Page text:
• Membership: A clearness committee was formed for Kate Rogers, who requested membership.
  • Inclement weather cancellation policy: There was discussion of issues involved with cancellation decisions. The sense of the meeting is that we do not need a cancellation policy at this time. Our policy is that we do not cancel Meeting for Worship. We will remain mindful of the needs of the community.
  • A special events committee was formed to help with Bob Clapp’s memorial, set for 11/4/18.
  • The Meeting endorses the Poor People’s Campaign: A National Call for Moral Revival and recommends that our Yearly Meeting endorse the Poor People’s Campaign as well. Meeting will forward our position to Yearly Meeting.

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North Carolina Yearly Meeting (Conservative) - 2018 Summary of Exercises

The 321st annual gathering of North Carolina Yearly Meeting (Conservative), met on the campus of Guilford College in Greensboro, North Carolina in Seventh Month 2018, from Fourth Day the 11th to First Day the 15th. We arrived to find a number of construction projects underway across the campus, making changes to what for many is a very familiar space. We engaged with each other in the course of meetings for worship, addressing business, times of contemplation, eating and play. We found familiar relationships and practices while also constructing new relationships and receiving new guidance.

Our sessions were attended by a number of visitors from beyond our yearly meeting, including from Georgia, Indiana, New Jersey, New York, Pennsylvania, Tennessee, and other communities in North Carolina. We were grateful for the fullness of participation of these visitors and the added richness they brought to our gathering. We also welcomed new participants from our own monthly meetings with joy.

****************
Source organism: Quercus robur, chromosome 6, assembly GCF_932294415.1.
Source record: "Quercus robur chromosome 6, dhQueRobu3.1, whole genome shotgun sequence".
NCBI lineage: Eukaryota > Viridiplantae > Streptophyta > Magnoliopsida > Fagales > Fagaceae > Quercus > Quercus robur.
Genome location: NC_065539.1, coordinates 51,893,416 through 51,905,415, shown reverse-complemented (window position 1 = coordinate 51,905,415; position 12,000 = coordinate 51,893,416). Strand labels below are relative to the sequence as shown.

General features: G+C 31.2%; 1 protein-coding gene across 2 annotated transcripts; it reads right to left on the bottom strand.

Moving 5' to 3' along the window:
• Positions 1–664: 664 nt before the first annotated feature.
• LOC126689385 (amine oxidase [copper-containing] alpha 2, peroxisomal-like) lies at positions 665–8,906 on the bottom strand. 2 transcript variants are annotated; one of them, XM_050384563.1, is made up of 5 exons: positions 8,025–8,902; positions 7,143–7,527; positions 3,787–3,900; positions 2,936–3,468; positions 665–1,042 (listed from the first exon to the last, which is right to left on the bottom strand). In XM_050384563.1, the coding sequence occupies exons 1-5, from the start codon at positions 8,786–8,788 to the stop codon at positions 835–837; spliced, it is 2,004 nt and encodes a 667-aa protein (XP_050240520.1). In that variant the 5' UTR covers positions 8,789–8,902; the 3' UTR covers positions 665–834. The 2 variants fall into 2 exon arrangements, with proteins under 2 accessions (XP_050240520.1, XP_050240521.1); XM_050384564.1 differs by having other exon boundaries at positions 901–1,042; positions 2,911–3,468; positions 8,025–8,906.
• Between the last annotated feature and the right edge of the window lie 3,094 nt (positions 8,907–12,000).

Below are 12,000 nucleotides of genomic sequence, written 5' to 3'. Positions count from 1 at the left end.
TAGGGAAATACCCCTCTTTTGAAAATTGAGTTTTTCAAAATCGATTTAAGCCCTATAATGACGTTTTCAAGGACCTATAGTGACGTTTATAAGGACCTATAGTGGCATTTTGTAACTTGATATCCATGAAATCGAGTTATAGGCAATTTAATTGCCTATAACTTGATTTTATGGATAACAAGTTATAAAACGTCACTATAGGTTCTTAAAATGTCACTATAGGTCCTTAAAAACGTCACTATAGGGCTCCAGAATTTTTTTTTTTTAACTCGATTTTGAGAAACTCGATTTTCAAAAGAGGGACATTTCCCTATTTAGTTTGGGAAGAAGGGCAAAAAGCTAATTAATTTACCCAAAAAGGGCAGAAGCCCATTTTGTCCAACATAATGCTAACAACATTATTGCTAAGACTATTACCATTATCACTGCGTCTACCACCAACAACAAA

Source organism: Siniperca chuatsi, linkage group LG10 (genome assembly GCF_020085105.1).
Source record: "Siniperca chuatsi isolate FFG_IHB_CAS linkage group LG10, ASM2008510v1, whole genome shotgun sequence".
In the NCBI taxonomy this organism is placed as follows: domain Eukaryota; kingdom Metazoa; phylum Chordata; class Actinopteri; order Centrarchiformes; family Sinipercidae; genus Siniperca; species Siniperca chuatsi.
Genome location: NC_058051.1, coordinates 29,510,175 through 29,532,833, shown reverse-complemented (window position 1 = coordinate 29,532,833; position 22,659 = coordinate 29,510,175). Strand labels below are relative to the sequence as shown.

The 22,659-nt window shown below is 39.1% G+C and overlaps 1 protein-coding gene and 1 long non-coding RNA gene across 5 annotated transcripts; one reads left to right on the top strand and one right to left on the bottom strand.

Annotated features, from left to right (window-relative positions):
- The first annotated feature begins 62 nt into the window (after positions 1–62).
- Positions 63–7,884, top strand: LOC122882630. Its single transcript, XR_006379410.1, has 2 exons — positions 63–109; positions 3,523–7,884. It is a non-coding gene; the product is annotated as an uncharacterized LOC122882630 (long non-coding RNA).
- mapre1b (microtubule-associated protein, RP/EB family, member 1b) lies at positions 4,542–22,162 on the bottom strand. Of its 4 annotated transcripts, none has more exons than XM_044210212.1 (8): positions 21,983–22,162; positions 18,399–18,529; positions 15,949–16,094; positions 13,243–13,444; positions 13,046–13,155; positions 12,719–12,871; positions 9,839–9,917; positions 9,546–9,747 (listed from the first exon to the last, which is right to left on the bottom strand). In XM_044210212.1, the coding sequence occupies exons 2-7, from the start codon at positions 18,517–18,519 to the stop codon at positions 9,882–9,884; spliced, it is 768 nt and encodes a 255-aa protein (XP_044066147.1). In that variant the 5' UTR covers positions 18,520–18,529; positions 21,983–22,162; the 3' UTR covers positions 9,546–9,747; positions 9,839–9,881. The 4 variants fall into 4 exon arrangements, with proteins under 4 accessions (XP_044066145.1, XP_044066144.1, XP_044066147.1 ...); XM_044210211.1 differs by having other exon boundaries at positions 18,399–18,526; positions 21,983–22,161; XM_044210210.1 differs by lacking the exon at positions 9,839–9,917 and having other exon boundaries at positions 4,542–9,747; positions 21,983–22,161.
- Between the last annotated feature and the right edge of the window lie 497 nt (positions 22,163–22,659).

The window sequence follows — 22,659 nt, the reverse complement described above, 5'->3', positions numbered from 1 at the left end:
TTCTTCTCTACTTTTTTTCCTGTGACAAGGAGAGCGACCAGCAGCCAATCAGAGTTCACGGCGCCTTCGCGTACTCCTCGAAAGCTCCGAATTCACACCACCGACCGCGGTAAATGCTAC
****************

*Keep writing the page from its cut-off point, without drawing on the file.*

On the first afternoon we began with grounding worship, and continued in the evening with a gathering of the body that cares for the ministry and nurture of monthly meetings. That body shared mostly informal reports among the monthly meetings regarding how meetings are being cared for by those taking that responsibility.

At 6:00 AM each morning Friends gathered for coffee and spiritual conversation with Lloyd Lee Wilson in the lobby of Hobbs Hall. These gatherings were so well attended this year that we ran out of chairs.

Bible study this year was led by David Hobson of Rocky River Friends Meeting, exploring biblical passages in song. This was an intergenerational experience when the youth participated in the singing and in the selection of the songs.

A concern had arisen in Interim Body about our need to address social injustice. In response to this felt need we began our business sessions by sharing each monthly meetings response to the eleventh query which challenges us to consider these issues. In our final regular business session on Seventh Day we wrestled to discern how our yearly meeting, our monthly meetings, and individuals should actively and urgently respond to inequities. The focus was to recommend uniting with the Poor People’s Campaign: A National Call for Moral Revival for those who can.

Other sharing during business sessions included reading state of the meeting reports and the remainder of the query responses from each of the monthly meetings. The body shared reflections upon hearing query responses, which as always was a time of depth of Spirit.

In the course of business we heard reports from Virginia Beach Friends School, AFSC, FCNL, the Travel in the Ministry Trust Fund, and other groups. We have lost contact with some of the organizations dedicated to Native Americans that we have supported in the past. Eric Ginsburg has looked into this and reported back on what he had found. He challenged us to consider our intention with regard to supporting Native Americans and presented some alternative actions that we will explore.

We heard a report from Bill Geary on the Southern State Worship Group in New Jersey, including an invitation to write messages to the participants in that prison community, as well as an epistle from that group. In response, Friends were led to write an epistle specifically for this worship group, recognizing the deep and long-term friendship between the two communities.

We also received a report from the Discipline Review committee and gave second approval to two more sections for the revised explanation of our faith and practice.